Roger is one of the villains in the novel, Lord of the Flies, and the choices that he makes have major influence on the unfolding of the story. He is introduced as a slightly constructed boy who is shy, deceptive and keeps to himself. Instead of let Jack automatically become the leader, Roger recommends that they have a vote.
This demonstrates how at the start he was a civilized person who knew what appertained and simply to do, rather than just enabling the loudest voice to get their way. Roger is shown to be a bully as he continuously teases the littluns by damaging their sandcastles, throwing sand in their eyes and throwing rocks at them.
By Rogers own nature he really wanted to strike the boys with the stones however was kept back by society’s conditioning of his behavior and as an outcome missed every time. In the hunt his true vicious nature is more evidenced by his excessive violence towards the pig. This all shows that he had actually made a conscious choice to follow Jack instead of Ralph as this enabled him to foster his dark objectives even though he knew that this was ethically wrong. He selected to be involved in the craze that result in the ruthless murder of Simon and afterwards showed no remorse for his actions.
For that reason civilization was being eliminated as a hindering element and Roger ended up being progressively more primitive and savage in his behaviour. When Roger hears of Jack’s intents to beat Wilfred he rushes back to the tribe so that he can abuse him himself, revealing the more lost of any control society as soon as had on him. When he was looking down at Piggy from his viewpoint at Castle Rock, his only ideas about Piggy were that he was a “bag of fat”, highlighting Rogers’s now plainly obvious total absence of compassion for others.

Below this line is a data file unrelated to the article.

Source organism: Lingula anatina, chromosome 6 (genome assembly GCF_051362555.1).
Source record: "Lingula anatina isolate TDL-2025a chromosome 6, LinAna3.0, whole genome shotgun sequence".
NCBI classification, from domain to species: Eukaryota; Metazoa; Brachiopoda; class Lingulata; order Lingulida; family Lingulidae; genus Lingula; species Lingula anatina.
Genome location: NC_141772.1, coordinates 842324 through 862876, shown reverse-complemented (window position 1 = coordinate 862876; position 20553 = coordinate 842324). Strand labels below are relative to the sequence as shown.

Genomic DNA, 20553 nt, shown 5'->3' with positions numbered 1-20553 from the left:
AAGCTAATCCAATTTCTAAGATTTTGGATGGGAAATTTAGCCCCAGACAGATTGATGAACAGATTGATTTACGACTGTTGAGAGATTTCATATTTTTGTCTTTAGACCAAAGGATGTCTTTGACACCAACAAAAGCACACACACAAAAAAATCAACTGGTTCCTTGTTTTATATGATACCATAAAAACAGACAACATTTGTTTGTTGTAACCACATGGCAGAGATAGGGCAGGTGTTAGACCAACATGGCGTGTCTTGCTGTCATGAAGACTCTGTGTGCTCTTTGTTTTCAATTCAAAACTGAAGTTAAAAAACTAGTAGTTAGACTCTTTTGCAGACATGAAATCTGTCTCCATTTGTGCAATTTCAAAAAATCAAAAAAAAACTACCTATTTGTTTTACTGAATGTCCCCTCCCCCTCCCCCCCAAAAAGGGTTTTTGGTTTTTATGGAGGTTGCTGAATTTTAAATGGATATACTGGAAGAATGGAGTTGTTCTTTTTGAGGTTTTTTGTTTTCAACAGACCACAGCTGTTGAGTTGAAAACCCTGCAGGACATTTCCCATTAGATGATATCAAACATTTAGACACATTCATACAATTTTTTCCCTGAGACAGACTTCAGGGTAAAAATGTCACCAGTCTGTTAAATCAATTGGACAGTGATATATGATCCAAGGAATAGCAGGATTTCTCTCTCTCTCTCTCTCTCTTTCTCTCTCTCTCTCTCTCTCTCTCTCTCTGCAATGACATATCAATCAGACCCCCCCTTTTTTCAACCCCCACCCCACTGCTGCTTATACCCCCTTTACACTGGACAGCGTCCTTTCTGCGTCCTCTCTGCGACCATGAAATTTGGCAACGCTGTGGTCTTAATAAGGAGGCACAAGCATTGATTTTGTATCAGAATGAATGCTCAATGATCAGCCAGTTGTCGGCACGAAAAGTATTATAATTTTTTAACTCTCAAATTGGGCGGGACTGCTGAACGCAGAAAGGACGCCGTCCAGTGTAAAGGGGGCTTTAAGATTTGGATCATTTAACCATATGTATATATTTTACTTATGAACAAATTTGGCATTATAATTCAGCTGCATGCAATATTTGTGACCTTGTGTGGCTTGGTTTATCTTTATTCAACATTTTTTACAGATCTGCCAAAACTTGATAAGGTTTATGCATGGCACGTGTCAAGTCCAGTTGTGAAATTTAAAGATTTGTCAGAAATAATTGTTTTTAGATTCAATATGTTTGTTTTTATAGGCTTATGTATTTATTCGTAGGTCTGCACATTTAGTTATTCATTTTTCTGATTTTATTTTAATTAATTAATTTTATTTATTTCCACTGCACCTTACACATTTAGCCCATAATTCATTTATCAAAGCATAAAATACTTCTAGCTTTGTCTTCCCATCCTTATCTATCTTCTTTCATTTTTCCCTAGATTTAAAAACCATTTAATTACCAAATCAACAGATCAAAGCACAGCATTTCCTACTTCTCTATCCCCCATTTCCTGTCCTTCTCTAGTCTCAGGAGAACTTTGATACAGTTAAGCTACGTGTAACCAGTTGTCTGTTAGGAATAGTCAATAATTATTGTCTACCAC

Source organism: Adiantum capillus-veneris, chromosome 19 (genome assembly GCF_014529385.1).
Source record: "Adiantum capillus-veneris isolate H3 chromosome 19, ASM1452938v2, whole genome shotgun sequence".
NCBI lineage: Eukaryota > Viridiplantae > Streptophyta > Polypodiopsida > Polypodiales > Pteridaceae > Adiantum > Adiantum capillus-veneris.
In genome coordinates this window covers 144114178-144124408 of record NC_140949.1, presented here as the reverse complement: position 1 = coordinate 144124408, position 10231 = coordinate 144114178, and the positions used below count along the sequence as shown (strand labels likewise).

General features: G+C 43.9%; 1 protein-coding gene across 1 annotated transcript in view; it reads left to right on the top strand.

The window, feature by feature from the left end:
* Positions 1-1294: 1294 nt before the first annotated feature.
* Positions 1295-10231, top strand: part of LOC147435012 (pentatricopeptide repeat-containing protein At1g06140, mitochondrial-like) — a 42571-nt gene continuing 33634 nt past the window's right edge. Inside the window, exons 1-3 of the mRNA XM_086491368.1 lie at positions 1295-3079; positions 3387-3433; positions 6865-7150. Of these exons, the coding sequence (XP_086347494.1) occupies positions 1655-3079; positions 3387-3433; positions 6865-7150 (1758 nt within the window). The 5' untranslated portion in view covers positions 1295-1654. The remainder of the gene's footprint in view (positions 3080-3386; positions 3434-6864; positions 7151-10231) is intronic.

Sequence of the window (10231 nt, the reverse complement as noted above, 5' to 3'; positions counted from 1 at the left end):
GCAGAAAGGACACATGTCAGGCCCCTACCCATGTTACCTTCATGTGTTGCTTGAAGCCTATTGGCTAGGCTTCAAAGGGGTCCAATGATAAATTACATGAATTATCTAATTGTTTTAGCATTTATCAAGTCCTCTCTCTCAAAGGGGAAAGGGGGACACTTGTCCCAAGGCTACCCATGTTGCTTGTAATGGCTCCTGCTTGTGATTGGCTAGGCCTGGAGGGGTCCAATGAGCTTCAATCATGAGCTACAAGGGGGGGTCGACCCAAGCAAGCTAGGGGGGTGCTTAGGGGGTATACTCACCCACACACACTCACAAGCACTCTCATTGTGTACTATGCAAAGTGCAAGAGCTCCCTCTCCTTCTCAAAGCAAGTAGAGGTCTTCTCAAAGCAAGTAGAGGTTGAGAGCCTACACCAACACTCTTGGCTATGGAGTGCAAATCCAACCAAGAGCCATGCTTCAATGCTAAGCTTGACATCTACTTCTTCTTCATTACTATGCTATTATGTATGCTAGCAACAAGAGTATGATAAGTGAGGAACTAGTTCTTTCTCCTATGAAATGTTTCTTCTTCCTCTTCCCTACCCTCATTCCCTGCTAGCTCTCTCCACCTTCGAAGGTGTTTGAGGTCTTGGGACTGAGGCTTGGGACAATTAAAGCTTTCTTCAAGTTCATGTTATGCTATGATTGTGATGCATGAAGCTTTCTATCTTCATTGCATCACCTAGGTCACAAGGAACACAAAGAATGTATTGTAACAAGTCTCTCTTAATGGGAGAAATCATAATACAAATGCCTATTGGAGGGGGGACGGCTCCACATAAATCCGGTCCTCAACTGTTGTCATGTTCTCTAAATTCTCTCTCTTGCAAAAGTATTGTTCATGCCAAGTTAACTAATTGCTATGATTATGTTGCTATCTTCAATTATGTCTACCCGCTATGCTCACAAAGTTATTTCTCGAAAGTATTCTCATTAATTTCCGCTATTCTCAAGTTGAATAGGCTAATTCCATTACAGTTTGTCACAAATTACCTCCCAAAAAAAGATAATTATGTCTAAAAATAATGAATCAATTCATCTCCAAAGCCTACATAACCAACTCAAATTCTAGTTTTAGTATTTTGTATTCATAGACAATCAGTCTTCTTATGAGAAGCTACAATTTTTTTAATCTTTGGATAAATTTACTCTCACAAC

By this phase Roger is well and truly a savage with no more restraints of civilization and since of this he provided into his sadistic urges and pushed the stone off the cliff, killing Piggy. In dealing with recently captive Sam and Eric, Roger asserts authority through violence and requires them to join the people and tell him of Ralph’s location, expressing his neglect for traditional authority. The next day Roger sets out with Jack on the hunt for Ralph with the objective of killing him and impaling him so that he can offer him to the Monster.
At this point Roger exemplifies the total breakdown of the young boys’ behaviour from a civilized Christian background to a Pagan people. Nevertheless he is stopped entirely in his tracks when the marine officer appears and he is dragged back to reality. In a flash the sight of an agent of civilisation from a screaming savage and has revived all the memories of humanity. Rogers’s decisions show how his character gradually broke down under the breakdown of order. To me Roger is a despicable and remiss character who shows the worst aspects of humanity.